Things really took off, however, for gum, when Mexico’s president brought some chicle to New York as a substitute for rubber, and gave it to business man Thomas Adams. Chicle failed to stand in for other products, but Adams was soon reimagined as The American Chicle Company.  (The brand “Chiclets” is from the word “chicle.”)

William Wrigley was a masterful advertiser. In 1893, when he introduced Wrigley’s Spearmint and Juicy Fruit stick flavours, the marketplace was already crowded. He became one of the top gum brands in the world, to this day, by giving away his products and cementing enthusiastic customers this way.

A little later, along came Walter Diemer and Frank Fleer, who worked out the big bubble. First up was Fleer’s model, Blibber Blubber, in 1906, but it was too sticky to take off. Diemer kept tinkering with Fleer’s idea, and in 1928 Dubble Bubble was born. Dubble Bubble is the reason we associate bubble gum with the colour pink- they wanted to stand apart from regular chewing gum, and pink food dye was the only colour available to them at the time.



By the time bubble gum was everywhere, however, the bubble was already bursting. The mass consumption of chicle chews was having a devastating impact on the Central American ecosystem. By the 1930s, a quarter of the trees were gone. Gum makers sought alternate substances to chew and found great success with synthetic ingredients. Few consumers question, or curtail, what they’re chewing, even though most of us have a vague understanding that it is completely unnatural.

Indeed, novelty chews are popular party favours and treats. While mint and cinnamon varieties to freshen breath and clean mouth are the main market, chewing gum and bubble gum also comes in strips, ribbon, tape, cigar-shapes and classic gum balls. It comes striped and candied, or with liquified centres. It comes popping and fizzing. It comes in neon shades and bright blue, yellow, purple, green, orange- and black. There’s mint galore, and also raspberry, mango, pomegranate, cotton candy, sour citrus, cloves, licorice, watermelon, and pumpkin spice. If you’re looking for a gag gift you might choose meatball flavour gum balls, TV dinner, wasabi, cocktail weenies, and pickles. The most beloved of all gross gum go-to’s is, of course, Thrills. Canada’s purple mouthfuls taste like mothballs, or, as the ad slogan promises, “still tastes like soap.”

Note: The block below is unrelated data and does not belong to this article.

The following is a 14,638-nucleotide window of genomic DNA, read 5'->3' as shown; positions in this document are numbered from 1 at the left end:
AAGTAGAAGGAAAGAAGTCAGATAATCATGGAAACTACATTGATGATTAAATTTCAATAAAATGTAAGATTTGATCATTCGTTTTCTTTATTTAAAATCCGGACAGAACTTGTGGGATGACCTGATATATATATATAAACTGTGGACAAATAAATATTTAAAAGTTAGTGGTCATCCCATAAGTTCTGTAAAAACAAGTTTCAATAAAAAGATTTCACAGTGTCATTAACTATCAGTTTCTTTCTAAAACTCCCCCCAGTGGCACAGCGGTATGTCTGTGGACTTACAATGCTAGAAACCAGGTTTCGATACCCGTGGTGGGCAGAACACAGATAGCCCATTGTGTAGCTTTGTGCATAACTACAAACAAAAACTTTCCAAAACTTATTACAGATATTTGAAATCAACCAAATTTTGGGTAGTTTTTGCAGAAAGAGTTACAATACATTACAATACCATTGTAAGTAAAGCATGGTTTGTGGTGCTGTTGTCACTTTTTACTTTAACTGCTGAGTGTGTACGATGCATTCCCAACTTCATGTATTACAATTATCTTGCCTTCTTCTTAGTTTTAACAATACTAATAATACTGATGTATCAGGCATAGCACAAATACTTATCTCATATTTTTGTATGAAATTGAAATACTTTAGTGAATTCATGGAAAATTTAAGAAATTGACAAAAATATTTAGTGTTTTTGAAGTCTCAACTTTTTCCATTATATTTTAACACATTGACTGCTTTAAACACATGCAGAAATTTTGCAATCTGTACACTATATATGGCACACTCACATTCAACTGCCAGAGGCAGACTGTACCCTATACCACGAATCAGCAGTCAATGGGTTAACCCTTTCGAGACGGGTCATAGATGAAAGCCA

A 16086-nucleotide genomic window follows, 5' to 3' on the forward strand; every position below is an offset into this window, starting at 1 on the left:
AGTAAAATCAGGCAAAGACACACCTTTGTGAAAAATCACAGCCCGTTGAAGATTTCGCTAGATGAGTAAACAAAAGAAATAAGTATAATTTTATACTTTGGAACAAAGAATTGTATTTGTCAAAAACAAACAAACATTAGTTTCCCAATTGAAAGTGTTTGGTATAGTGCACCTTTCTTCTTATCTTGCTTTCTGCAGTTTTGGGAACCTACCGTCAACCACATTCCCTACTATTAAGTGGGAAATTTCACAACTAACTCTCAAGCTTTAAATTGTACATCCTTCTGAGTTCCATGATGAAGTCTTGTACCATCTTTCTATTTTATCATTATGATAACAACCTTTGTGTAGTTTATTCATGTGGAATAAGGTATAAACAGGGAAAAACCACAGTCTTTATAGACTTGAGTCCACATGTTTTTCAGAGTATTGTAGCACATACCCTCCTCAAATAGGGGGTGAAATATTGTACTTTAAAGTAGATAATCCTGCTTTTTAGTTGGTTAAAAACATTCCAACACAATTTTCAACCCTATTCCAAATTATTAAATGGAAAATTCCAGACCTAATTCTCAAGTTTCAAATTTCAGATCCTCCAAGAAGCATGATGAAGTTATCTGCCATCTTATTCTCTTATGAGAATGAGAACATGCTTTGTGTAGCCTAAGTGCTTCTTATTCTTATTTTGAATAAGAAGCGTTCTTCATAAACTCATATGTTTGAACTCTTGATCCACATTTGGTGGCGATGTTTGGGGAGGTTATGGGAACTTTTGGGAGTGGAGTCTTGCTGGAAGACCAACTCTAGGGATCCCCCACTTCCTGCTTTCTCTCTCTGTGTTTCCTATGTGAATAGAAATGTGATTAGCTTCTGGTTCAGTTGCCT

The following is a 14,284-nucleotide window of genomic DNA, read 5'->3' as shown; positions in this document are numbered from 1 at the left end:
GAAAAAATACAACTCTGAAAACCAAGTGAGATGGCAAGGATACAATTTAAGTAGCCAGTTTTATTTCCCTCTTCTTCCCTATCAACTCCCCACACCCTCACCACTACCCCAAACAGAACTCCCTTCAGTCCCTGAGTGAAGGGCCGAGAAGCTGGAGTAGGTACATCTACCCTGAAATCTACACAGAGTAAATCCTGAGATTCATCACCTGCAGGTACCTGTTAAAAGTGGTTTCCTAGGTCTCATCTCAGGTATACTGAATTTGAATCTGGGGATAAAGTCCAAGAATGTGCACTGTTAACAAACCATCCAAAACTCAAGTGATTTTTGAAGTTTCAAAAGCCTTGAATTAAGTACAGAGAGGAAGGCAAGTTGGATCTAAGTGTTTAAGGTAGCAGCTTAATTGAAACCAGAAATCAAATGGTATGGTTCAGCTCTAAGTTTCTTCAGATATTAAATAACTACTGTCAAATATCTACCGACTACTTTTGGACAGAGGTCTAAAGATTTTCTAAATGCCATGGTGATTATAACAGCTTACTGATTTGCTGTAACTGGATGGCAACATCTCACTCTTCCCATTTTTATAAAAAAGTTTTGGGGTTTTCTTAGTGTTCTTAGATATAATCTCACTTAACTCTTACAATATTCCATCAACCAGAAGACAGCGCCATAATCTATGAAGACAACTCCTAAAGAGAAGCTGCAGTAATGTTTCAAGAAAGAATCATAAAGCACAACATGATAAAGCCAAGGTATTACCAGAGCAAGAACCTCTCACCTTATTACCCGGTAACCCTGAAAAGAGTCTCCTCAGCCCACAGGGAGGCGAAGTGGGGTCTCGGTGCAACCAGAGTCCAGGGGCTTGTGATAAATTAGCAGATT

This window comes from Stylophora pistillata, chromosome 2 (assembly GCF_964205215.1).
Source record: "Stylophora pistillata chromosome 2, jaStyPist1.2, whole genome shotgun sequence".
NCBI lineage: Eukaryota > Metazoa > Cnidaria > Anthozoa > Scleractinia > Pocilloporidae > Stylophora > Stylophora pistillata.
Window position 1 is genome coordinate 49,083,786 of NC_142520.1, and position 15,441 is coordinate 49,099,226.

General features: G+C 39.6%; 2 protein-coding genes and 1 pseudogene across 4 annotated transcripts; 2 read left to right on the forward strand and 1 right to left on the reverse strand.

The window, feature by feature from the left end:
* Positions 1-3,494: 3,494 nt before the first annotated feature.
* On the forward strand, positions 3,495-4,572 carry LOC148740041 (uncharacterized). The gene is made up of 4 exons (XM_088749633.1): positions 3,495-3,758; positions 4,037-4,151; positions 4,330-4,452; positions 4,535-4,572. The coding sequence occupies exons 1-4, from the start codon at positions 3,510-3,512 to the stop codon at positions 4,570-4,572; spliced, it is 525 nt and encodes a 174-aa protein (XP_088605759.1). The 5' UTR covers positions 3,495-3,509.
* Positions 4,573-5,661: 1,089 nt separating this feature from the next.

Yesterday’s people would not recognize our current conundrum of undigested, non-biodegradable gunky rubber gobs, masticated and stuck to every streetcar pole and school desk underbelly. But they totally get the urge to chew, as an anxiety-reducing pastime and an oral hygiene helper. Humans all over the world have been putting various tree saps and resins into their mouths. We attribute gum’s origins to Mayan and Aztec chicle chewers, because their chewing gum trees are close to home. But they weren’t the only ones with the bright idea to chomp down on chewy resins.

In the Middle East, Boswellia resin was chewed for medicinal effects. In Africa, dried kola nuts were chewed to release sweetness and a stimulant kick. Mastic tree bark was chewed by Greeks, giving us the word “masticated.” Native Americans gleaned the good stuff from spruce sap (an idea that John Bacon Curtis ran with to make his spruce gum.) Other gums and resins the world over have shown up as chewing gum. The oldest known gum so far was found in Denmark, a wad of birch tar. Modern archeological testing told us quite a bit: the gum had been chewed approximately 5700 years ago, by a young blue eyed, brown haired girl whose recent meal consisted of duck and hazelnuts.

If chewing gum relics of the Stone Age can still speak volumes across the millennia, what will our habits say about us to future citizens? Will we have gone back to sanity and found a way to make chiclet trees sustainable gum givers? Or will the world be covered in an indestructible “coral reef” ofsynthetic rubbers and layers of masticated petroleum? Will we be in our flying cars, dipping under neon coloured hubba bubbles, or long drowned in the stuff?

Well, maybe. Pop goes the world.

Lorette C. Luzajic


The sapodilla tree, illustration from The Encyclopedia of Food by Artemas Ward, 1923